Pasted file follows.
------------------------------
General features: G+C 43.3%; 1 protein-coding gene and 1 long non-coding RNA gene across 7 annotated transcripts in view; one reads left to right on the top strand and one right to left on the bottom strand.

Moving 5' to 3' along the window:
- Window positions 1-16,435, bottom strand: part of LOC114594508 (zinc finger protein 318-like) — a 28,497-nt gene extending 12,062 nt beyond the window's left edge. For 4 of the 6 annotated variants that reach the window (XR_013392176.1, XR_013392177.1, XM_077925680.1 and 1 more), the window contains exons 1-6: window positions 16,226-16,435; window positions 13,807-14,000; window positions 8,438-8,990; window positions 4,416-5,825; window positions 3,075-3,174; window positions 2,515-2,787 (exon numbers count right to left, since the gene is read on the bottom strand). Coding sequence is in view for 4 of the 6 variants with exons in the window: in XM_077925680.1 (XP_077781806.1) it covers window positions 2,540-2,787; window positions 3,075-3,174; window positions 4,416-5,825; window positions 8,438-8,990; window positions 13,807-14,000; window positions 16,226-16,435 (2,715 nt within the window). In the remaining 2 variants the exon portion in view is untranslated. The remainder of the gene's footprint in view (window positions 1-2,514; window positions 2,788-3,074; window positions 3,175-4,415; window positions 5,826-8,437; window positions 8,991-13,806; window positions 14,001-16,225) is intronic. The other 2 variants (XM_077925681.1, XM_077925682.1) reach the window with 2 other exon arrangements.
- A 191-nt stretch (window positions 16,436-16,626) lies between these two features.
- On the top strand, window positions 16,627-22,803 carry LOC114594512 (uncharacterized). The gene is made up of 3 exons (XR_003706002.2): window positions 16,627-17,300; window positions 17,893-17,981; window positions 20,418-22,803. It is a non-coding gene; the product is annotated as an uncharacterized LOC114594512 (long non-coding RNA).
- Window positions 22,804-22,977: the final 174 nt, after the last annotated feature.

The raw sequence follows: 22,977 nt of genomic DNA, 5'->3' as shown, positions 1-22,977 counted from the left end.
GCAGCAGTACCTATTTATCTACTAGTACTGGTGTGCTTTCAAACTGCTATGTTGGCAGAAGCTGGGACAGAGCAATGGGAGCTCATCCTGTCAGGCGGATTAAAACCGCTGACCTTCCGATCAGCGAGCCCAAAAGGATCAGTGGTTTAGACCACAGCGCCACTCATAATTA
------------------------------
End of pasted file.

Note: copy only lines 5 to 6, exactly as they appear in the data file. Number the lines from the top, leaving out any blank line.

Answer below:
- On the top strand, window positions 16,627-22,803 carry LOC114594512 (uncharacterized). The gene is made up of 3 exons (XR_003706002.2): window positions 16,627-17,300; window positions 17,893-17,981; window positions 20,418-22,803. It is a non-coding gene; the product is annotated as an uncharacterized LOC114594512 (long non-coding RNA).
- Window positions 22,804-22,977: the final 174 nt, after the last annotated feature.